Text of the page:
The paper 'Effective Leadership and Emotional Intelligence' is a great example of a Management Case Study. Emotional intelligence (EI) has rapidly become an important aspect of effective leadership to motivate others to do more than they originally thought could be done, while increasing the motivation and organizational commitment of subordinates (Kouzes & Posner 2007). Leadership challenges facing project managers have changed markedly in recent decades, including increased generational shifts, multicultural environments, skill gaps, force shaping, and technological enhancements, especially based on the entrance of Gen Y (Hinton 2001). On the concept of leveraging EI in large and complex projects, Mersino (2007, 197) noted that many project managers see their career progression as taking on larger and more complex projects.
Project managers who want to succeed with their projects must have high EI. It is possible to get by on small or even medium-sized projects with low EI, but large and complex projects contain very little room for error, as the projects involve too many stakeholders and too many opportunities for breakdown (Mersino 2007, 205). The scope of this essay focused on the application of leadership and EI in solving the organizational challenges for project managers in the 21st century.
The essay concluded with a critique of the theories and a comparative analysis of the different views. Main Body There is a demonstrated need for strong emotionally intelligent leadership in organizational environments (Salovey, Mayer, Caruso, & Seung Hee 2008; Schutte, Malouff, & Bhullar 2009; Stough, Saklofske, & Parker 2009). Such evidence points to the fact that emotional intelligence refers to skills such as identifying, understanding, and managing the emotions of self and others (Ashkanasy & Daus 2002).
Leaders must possess the competencies necessary in meeting current performance targets, and the capacity to practice actions and behaviors that support current and future organizational challenges. The relationship between individual emotional intelligence dimensions and leadership styles need more investigation (Koman & Wolff 2008). While individual emotional intelligence dimensions are correlated abilities included under the broader construct of emotional intelligence, the "skills associated with the management of emotions" (Antonakis, Ashkanasy, & Dasborough 2009, 253) may prove to be of utmost importance. Because within the managing emotions branch is the point at which individuals began to turn emotions into behavior and actions, this branch may demonstrate the greatest predictability of transformational leadership style.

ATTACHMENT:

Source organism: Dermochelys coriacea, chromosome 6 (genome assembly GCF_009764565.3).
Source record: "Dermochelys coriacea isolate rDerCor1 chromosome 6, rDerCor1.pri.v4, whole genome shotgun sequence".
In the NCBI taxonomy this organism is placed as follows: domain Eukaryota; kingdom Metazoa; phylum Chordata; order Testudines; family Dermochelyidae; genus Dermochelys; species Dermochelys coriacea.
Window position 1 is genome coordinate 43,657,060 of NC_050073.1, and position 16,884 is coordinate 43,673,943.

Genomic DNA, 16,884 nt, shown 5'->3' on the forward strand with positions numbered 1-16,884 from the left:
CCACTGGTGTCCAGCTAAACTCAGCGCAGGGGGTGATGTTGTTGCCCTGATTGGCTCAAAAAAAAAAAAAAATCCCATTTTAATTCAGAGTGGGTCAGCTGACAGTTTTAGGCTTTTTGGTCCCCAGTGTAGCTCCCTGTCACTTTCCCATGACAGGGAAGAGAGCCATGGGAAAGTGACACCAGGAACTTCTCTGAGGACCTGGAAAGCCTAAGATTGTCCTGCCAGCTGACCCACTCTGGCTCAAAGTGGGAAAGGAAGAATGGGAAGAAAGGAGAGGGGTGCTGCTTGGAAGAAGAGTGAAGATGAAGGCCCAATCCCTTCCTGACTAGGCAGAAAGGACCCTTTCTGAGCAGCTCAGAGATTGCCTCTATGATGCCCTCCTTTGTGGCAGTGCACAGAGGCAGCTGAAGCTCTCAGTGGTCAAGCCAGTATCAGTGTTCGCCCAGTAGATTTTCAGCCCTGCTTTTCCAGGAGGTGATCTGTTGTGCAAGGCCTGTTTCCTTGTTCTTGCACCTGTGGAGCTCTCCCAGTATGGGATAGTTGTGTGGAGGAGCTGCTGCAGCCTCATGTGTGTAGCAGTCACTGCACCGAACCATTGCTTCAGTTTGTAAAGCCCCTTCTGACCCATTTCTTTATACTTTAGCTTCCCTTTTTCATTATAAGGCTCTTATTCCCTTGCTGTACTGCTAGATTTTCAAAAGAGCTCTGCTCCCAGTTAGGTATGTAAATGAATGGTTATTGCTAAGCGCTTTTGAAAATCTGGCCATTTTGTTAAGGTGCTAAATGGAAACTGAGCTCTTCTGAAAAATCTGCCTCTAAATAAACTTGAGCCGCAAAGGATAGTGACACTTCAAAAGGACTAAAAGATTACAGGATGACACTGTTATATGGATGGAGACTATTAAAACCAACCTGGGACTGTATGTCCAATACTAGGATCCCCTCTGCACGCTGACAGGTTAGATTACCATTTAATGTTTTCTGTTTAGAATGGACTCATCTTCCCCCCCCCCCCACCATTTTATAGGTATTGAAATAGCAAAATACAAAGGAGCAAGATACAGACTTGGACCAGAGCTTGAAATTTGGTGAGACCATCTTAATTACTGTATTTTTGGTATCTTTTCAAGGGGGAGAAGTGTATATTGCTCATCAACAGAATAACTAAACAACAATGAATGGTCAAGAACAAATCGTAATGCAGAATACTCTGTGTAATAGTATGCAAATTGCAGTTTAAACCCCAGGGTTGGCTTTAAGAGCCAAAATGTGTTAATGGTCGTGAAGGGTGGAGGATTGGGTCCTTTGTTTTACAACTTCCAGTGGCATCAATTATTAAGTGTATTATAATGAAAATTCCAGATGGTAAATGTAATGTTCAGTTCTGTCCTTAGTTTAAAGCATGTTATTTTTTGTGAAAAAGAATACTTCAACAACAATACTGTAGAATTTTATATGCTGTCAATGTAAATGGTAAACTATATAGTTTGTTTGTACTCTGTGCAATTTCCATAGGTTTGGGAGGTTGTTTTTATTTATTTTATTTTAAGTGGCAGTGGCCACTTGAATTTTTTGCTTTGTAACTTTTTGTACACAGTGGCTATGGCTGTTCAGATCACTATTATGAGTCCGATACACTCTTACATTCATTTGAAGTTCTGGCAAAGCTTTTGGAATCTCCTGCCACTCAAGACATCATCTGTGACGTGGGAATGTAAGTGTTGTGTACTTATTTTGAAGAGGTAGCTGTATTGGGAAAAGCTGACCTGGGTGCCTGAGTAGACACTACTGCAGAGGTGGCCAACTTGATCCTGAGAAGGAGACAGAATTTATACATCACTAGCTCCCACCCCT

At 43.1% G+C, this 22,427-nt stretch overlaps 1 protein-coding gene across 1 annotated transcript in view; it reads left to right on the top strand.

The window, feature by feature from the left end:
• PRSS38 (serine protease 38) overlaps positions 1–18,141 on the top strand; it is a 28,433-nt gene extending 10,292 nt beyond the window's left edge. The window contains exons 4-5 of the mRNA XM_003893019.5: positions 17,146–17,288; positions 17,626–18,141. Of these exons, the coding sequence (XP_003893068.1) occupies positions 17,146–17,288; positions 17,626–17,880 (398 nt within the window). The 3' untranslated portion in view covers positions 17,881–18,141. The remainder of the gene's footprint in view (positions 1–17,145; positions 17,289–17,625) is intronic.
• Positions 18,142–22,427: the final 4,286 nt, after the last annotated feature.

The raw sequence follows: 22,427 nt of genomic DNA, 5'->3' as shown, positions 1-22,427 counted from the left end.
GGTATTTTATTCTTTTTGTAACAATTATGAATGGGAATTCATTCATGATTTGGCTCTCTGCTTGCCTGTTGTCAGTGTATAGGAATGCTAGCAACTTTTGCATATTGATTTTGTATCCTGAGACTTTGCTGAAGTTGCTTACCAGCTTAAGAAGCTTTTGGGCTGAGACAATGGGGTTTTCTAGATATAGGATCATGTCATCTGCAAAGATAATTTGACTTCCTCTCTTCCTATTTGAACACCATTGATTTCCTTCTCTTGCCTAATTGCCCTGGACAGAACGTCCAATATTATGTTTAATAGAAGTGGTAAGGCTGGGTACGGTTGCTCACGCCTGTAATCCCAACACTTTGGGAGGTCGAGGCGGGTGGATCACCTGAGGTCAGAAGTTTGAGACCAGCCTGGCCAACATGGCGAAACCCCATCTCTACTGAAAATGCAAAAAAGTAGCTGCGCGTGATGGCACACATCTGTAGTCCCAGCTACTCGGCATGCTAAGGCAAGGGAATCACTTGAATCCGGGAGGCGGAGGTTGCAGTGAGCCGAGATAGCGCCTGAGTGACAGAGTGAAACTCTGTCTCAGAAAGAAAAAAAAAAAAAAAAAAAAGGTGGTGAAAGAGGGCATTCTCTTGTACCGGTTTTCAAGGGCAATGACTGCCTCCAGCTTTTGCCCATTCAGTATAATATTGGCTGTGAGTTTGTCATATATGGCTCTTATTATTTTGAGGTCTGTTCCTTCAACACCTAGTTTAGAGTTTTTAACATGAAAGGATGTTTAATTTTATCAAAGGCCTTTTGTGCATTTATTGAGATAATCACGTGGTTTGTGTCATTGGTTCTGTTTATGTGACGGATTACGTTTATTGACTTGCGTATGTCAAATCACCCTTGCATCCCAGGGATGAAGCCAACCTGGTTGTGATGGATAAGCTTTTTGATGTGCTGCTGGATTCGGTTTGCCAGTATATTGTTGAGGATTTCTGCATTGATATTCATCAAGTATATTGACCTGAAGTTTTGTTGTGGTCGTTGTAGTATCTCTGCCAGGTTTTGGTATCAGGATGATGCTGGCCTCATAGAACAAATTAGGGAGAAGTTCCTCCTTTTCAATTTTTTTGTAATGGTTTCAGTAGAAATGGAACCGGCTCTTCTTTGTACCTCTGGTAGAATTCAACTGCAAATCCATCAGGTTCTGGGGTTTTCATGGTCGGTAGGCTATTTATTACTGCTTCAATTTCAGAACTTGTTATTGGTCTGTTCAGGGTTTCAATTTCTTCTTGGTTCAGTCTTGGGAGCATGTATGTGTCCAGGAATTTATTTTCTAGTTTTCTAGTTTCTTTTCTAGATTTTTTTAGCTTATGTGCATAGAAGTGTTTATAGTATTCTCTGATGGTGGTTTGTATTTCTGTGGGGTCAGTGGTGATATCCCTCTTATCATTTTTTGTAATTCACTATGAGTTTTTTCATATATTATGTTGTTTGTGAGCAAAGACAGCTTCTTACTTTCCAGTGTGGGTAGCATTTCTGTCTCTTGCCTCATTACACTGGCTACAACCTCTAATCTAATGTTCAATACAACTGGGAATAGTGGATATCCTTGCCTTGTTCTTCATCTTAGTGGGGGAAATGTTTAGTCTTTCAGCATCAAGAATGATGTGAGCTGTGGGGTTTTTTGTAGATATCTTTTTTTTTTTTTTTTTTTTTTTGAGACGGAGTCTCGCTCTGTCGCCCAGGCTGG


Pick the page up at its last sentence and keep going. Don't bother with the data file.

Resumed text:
To this end, answers may provide greater insight and a better understanding of the influences each emotional intelligence dimension has on leadership style, thereby further strengthening current leadership theory. Goleman, who popularized the concept of emotional intelligence, "argues that the contribution of EI to effective performance at work is as much as 66% for all jobs and 85% for leadership jobs" (as cited in Kunnanatt 2004, 489). Leadership is instrumental in many aspects of individual and organizational effectiveness.
Specifically, leaders have a key role in the performance, motivation, and organizational commitment of those they lead. As such, a strong understanding of the ways in which leaders can most improve their transformational leadership will, in turn, maximize the effectiveness not only of individuals but of organizations as well (Kouzes & Posner 2007). To this end, the defined transformational leader behaviors encourage followers toward a commitment to a shared vision, innovative thinking, and development of followers' leadership ability (Bass & Riggio 2006). The information gained through this study may present the need for greater emotional intelligence on the part of senior enlisted leaders, thus demonstrating stronger leadership toward creating a more effective leadership approach.
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